If you're seeing this message, it means we're having trouble loading external resources on our website.

If you're behind a web filter, please make sure that the domains *.kastatic.org and *.kasandbox.org are unblocked.

# Parallel conductance

Conductance is the reciprocal of resistance. The unit of conductance is the siemens (S). You can analyze parallel resistors by describing each resistor as a conductance. Written by Willy McAllister.
In a previous article we studied parallel resistors.
We derived this equation to combine parallel resistors into a single equivalent resistor,
start text, R, end text, start subscript, start text, p, a, r, a, l, l, e, l, end text, end subscript, equals, start fraction, 1, divided by, left parenthesis, start fraction, 1, divided by, start text, R, 1, end text, end fraction, plus, start fraction, 1, divided by, start text, R, 2, end text, end fraction, plus, point, point, point, plus, start fraction, 1, divided by, start text, R, end text, start subscript, start text, N, end text, end subscript, end fraction, right parenthesis, end fraction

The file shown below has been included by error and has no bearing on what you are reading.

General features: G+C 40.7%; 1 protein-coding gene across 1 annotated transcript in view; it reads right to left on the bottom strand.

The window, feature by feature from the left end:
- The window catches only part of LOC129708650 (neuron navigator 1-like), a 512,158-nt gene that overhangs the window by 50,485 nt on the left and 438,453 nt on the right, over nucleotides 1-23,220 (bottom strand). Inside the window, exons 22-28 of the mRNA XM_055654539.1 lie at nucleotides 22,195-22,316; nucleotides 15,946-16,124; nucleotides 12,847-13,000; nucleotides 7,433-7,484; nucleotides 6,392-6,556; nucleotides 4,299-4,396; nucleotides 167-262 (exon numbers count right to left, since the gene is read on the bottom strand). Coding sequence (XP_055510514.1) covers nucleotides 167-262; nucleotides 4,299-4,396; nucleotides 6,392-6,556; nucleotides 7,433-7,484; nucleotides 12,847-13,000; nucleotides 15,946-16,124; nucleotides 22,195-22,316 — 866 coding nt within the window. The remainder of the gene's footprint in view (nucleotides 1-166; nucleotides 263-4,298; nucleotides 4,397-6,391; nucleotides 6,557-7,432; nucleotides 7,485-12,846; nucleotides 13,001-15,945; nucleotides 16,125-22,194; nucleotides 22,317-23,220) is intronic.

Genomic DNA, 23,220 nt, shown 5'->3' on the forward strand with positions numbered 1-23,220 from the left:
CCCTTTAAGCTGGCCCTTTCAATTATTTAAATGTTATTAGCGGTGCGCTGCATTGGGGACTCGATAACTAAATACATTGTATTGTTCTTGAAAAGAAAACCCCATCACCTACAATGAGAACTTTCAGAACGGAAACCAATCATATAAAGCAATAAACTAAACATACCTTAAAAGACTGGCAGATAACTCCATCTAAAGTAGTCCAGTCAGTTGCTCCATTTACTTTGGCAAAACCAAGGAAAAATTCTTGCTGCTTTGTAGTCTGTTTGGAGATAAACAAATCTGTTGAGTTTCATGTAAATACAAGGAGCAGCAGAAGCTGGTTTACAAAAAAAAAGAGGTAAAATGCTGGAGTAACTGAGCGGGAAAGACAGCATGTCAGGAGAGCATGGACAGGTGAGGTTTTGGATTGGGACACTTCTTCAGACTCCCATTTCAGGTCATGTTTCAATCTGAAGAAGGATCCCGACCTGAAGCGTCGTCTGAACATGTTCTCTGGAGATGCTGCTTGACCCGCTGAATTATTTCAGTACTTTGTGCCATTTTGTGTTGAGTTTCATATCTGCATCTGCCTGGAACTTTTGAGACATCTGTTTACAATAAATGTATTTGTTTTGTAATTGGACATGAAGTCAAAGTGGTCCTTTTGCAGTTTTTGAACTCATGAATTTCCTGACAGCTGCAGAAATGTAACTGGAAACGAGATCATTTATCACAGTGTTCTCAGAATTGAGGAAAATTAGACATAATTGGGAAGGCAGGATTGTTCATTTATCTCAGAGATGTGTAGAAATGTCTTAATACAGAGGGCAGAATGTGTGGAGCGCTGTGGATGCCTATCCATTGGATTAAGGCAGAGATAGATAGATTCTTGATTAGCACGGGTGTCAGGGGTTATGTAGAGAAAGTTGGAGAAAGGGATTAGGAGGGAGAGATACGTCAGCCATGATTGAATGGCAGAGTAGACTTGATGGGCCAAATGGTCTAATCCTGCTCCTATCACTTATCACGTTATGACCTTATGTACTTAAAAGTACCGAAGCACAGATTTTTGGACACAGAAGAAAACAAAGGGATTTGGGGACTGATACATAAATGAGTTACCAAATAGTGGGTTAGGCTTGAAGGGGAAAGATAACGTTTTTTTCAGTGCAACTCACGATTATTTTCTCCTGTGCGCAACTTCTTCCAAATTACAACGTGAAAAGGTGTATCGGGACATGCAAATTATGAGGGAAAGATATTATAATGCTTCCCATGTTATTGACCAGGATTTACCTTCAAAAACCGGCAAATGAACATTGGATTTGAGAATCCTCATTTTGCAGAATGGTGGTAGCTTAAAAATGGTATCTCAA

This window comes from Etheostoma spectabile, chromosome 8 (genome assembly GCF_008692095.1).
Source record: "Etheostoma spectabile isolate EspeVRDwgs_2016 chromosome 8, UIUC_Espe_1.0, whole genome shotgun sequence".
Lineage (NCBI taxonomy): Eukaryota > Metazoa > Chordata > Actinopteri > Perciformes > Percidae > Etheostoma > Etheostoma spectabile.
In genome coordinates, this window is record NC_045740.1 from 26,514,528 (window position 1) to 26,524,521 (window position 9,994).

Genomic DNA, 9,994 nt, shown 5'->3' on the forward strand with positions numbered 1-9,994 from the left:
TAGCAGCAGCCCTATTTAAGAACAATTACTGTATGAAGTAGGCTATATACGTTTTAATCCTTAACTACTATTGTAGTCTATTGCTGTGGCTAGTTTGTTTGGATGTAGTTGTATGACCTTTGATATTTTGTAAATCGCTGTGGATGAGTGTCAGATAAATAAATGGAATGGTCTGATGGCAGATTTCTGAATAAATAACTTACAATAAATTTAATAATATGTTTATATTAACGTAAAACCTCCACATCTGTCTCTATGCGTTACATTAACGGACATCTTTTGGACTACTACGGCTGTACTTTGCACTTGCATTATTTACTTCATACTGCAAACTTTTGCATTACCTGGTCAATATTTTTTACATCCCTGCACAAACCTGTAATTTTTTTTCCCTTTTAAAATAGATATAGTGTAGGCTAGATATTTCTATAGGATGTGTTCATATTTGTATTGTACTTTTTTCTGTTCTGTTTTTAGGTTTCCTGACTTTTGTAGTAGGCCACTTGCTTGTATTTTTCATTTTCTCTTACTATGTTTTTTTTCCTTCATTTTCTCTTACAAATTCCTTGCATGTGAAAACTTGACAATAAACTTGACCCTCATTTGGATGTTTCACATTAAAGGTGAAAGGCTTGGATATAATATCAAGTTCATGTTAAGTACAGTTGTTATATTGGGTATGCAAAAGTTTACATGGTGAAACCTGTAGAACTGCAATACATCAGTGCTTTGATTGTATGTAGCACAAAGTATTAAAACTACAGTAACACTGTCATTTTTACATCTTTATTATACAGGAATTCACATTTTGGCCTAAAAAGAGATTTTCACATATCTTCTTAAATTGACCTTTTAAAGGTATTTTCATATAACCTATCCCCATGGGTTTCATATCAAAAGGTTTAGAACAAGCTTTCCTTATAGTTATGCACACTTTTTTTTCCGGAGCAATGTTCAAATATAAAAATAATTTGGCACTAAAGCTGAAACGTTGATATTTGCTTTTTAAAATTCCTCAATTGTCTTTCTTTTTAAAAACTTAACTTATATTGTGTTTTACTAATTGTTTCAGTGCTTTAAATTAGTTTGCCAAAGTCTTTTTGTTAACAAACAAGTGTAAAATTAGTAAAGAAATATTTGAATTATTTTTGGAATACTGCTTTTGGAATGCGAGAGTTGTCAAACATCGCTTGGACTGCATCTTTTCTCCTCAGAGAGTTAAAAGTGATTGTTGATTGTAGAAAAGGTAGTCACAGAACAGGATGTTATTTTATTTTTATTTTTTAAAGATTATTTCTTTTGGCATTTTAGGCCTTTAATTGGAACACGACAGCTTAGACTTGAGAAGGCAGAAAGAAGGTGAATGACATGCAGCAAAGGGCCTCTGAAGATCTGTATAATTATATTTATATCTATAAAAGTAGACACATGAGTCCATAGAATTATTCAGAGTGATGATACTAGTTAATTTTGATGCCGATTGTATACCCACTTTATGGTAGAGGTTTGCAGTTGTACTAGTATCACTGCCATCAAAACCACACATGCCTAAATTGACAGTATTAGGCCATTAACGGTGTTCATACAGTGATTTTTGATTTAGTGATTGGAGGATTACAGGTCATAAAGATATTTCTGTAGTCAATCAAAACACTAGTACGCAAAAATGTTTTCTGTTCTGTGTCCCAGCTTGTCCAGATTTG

This is a fairly complex expression, with 1, slash, start text, R, end text terms embedded inside another reciprocal. There is an alternate way to approach this problem, using the concept of conductance.

## Conductance

Ohm's Law, v, equals, i, start text, R, end text, defines resistance as the ratio of voltage over current,
start text, R, end text, equals, start fraction, v, divided by, i, end fraction